Posts Tagged ‘disabled rights’

Workplace roundup

  • Bad idea keeps spreading: “Philadelphia to Prohibit Asking Job Applicants About Their Prior Wage History” [Ford Harrison] Bill introduced in Maryland legislature [Danielle Gaines, Frederick News-Post on HB 398]
  • “New York (State and City) Imposes New Rules for Freelancers, State Contracts” [Daniel Schwartz]
  • On the minimum wage, lame reporting and motivated reasoning make war on Econ 101 [David Boaz and Ryan Bourne, Cato]
  • In final Obama days, EEOC finalizes rules toughening affirmative action requirements for federal agency employers regarding workers with disabilities [Joe Seiner, Workplace Prof]
  • Study: Indictments of union officials correlate with close election outcomes [Mitch Downey via Tyler Cowen]
  • “Ohio again tries to restore sanity to its bonkers employment discrimination law” [Jon Hyman]

“‘Hamilton’ Sued Over Show’s Lack of Services for Blind Patrons”

A Denver resident has sued the theater, producer, and general manager of the hit show “Hamilton,” saying it violates the Americans with Disabilities Act for them not to offer audio description services annotating the action of the play for blind audience members. Under new federal rules movie theater chains will need to offer such services by next year; a few Broadway shows do so, including “The Lion King” and “The Book of Mormon,” but their practice is still an exception. [Sara Randazzo, WSJ]

Disabled rights roundup

  • Wall Street Journal covers surge in web accessibility suits [Sara Randazzo, WSJ] State and local governments comment on federal proposals for public sector web accessibility;
  • “Americans with Disabilities Act (ADA) Title III lawsuits are up 63 percent over 2015, according to law firm Seyfarth Shaw.” [Insurance Journal]
  • “Drive-by” ADA suits in Austin, Tex.: “Lawyer sanctioned $175,000 for phony email, offensive comments” [Ryan Autullo, Austin American-Statesman] Arizona mass-filing attorney responds to professional conduct complaint [East Valley Tribune, earlier]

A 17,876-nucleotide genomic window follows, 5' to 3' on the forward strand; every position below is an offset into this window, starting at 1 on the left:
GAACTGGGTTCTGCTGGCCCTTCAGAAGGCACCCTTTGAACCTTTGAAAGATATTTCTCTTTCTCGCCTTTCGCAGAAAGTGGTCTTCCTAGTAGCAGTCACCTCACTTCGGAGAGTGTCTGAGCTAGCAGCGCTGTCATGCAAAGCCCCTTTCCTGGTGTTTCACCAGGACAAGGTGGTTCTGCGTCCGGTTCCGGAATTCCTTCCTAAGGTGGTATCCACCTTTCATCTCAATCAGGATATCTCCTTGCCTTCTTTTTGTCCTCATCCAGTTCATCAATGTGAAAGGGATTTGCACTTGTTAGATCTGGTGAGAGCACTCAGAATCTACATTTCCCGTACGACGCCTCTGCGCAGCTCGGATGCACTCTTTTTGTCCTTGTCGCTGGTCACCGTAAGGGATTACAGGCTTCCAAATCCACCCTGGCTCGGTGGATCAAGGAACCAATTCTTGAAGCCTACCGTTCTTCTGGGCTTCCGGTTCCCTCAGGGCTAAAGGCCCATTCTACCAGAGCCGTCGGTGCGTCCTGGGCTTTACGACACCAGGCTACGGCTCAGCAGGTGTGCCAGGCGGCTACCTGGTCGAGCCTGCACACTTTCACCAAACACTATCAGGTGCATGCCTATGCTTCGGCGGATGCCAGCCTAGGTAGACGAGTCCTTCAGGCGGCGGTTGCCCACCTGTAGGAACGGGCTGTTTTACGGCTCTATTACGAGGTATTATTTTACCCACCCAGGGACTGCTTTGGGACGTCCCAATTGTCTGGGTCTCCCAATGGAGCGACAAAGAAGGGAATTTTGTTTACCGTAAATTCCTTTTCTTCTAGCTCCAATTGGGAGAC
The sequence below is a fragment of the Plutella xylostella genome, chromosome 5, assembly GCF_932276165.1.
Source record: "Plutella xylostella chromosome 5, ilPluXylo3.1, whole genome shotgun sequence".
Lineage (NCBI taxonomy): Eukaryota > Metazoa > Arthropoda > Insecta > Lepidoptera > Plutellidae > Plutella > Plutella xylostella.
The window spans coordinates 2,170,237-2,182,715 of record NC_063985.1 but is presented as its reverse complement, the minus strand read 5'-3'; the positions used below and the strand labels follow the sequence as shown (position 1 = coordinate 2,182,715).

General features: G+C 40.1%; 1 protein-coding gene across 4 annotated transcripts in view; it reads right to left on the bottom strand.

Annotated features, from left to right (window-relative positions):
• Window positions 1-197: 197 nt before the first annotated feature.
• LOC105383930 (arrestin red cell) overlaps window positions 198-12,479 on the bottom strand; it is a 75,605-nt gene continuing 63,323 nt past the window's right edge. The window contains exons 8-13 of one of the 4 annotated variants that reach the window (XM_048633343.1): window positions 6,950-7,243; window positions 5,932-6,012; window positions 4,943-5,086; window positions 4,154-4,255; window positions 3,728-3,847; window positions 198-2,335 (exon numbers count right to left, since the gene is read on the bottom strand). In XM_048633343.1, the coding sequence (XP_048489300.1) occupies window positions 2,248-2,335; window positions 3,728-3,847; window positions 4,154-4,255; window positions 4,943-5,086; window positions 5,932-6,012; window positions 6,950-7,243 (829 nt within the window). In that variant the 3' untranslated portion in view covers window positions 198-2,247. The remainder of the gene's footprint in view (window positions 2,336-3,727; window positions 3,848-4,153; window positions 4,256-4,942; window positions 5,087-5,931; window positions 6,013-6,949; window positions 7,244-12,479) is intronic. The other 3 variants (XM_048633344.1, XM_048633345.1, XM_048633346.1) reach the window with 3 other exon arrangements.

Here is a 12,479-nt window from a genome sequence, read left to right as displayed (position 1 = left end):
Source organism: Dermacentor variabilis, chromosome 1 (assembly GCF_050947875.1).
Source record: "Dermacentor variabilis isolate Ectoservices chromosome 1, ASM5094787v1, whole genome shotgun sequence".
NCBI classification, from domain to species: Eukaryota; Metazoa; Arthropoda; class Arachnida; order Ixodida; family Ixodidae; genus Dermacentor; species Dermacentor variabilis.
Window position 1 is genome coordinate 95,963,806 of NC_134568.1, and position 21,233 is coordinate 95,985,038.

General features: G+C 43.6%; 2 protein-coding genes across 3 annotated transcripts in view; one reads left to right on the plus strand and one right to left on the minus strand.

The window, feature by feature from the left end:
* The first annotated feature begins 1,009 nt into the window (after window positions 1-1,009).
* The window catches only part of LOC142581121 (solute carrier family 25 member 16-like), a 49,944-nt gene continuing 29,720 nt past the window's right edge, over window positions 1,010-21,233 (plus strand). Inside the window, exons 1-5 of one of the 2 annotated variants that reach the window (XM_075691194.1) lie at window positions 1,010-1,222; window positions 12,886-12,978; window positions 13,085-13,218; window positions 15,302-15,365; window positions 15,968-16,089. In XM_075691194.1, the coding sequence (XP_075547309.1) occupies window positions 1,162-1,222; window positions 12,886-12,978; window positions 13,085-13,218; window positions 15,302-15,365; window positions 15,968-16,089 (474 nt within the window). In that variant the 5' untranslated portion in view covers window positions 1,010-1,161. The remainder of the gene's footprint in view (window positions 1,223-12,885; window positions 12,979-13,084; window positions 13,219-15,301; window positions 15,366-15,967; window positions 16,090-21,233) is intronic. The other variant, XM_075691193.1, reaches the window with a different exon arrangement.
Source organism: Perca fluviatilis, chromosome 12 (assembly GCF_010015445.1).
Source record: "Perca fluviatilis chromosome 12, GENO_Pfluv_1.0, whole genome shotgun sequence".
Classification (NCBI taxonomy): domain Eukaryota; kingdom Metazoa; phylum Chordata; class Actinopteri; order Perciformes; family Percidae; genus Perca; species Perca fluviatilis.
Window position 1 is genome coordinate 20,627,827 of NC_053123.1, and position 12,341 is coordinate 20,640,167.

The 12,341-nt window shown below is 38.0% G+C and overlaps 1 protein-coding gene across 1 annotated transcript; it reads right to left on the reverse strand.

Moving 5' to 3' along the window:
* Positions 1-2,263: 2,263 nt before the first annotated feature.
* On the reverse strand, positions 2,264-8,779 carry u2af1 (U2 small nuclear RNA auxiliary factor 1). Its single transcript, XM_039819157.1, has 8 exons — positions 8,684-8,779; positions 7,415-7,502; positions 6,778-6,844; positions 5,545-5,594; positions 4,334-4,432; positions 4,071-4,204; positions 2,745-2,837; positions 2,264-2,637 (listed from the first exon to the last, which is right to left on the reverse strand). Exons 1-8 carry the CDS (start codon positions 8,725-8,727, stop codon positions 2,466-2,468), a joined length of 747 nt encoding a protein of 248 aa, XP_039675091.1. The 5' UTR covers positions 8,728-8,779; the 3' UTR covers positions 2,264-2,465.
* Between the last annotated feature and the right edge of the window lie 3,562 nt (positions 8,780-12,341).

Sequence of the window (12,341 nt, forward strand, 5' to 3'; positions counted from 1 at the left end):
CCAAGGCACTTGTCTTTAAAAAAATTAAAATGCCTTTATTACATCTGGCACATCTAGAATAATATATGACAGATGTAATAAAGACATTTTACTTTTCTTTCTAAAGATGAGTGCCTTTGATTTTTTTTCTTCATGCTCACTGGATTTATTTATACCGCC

• “Airlines seek to limit types of therapy animals allowed on planes” [L.A. Times]
  • “Fired for being (twice) intoxicated on the job, a mechanic for the D.C.-area transit authority undergoes treatment, applies for his job back. But his bosses refuse, allegedly because of his alcoholism. An ADA violation? Indeed, says the D.C. Circuit.” [Alexander v. WMATA as summarized on John Ross, Short Circuits]
  • Department of Justice unveils ADA regulation requiring movie theaters to offer captioning and audio description [Federal Register]

Ohio court: repeated accidents adequate reason to dismiss truck driver

Despite Fred Hartman’s claims of age discrimination, disability discrimination, and retaliation, a state appellate court found that the Ohio Department of Transportation was within its rights to dismiss him. After a series of three preventable truck accidents within a three-week period, the department had put him on a “last-chance agreement,” which was followed several months later by another accident. Hartman “had submitted a doctor’s note requesting accommodation for hearing loss in one of his ears.” [Jon Hyman]

Disabled rights roundup

  • As filing mills, web accessibility concepts go nationwide and appeals court green-lights use of “testers”: “Disability Lawsuits Against Small Businesses Soar” [Angus Loten, Wall Street Journal]
  • More on legal imperilment of universities’ free online course offerings [George Leef and thanks for quote, earlier here, here]
  • Bill filed by Sen. Jeff Flake (R-Ariz.) would provide for “notice and cure” of some ADA violations [East Valley Tribune]
  • Supreme Court’s CRST decision might open door for defendants to recover legal fees in more ADA cases that did not result in merits ruling [William Goren, earlier on CRST]
  • Prenda Law founder loses law license, won’t be filing access suits for a while [Mike Masnick, earlier]
  • Jury backs Austin, Tex. police officer with narcolepsy [Austin American-Statesman, h/t Mark Pulliam]

ADA lawsuits up 63 percent

“Americans with Disabilities Act (ADA) Title III lawsuits are up 63 percent over 2015, according to law firm Seyfarth Shaw. ADA Title III prohibits businesses open to the public from discriminating on the basis of disability. The act applies to a variety of businesses and restaurants, including warehouses, movie theaters, schools, office buildings, day care facilities, doctors’ offices and any new construction of same must comply with the ADA construction standards.”…’More lawyers are finding out that this is a very…lucrative practice,’ said [Seyfarth partner Minh] Vu. The number of suits filed in federal court may top more than 7,000; more lawsuits were filed in the first half of this year than in all of 2013, according to the law firm’s research.” [Insurance Journal]

Related: “Sunshine state attorney seeks website changes, and costs and fees, from snow shoe seller” [John Breslin/Florida Record, and thanks for quote]